Corn was skeptical that Manning would get approval for hormone therapy since federal courts have traditionally given the military deference for its life and activities.
     
    “I don't see it happening,” he said.
     
    Chase Stangio, staff attorney for the American Civil Liberties Union's Lesbian Gay Bisexual and Transgender Project, said in a statement that the Army's saying it did not provide hormone therapy raised “serious constitutional issues.”
     
    Courts have consistently found that denying medical care for gender dysphoria to prisoners based on blanket exclusions violates the Eighth Amendment of the Constitution, which bars cruel and unusual punishment, Stangio said.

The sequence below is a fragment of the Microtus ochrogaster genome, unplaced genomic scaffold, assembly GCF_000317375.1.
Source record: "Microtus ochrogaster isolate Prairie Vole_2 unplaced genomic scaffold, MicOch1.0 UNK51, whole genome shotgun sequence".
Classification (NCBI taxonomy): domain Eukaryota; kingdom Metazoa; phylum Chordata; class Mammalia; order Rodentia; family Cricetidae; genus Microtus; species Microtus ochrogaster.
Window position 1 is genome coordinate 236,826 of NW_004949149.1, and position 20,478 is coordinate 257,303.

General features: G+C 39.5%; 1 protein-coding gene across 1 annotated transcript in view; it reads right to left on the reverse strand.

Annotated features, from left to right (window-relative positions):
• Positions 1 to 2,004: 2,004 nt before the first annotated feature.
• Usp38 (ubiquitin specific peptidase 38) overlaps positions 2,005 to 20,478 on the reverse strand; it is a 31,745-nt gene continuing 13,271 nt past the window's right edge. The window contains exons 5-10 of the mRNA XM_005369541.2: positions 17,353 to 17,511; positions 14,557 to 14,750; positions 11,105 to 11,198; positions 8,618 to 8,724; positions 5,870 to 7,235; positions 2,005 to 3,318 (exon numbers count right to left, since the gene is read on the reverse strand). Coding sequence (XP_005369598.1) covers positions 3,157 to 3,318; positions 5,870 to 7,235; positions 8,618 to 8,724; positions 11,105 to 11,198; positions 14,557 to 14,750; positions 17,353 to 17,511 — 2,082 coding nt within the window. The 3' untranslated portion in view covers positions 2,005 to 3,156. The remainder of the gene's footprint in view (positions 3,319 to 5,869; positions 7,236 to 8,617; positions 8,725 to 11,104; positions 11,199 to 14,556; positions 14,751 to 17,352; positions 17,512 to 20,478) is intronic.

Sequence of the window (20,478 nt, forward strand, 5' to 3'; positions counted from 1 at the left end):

You May Like

    In Britain, The Sun Still Doesn’t Shine

    Invoking Spitfires and Merlin, Leave voters insist country can be great again, following surprising 'Brexit' vote last week

    Double Wave of Suicide Bombings Puts Lebanon, Refugees on Edge

    Following suicide bombings in Christian town of Al-Qaa, on Lebanon's northeast border with Syria, fears of further bombings have risen

    US Senators Warned on Zika After Failing to Pass Funding

    Zika threats and challenges, as well as issues of contraception and vaccines, spelled out as lawmakers point fingers

    This forum has been closed.
    Comment Sorting
    Comments
         
    by: GH1618 from: USA
    August 23, 2013 1:07 PM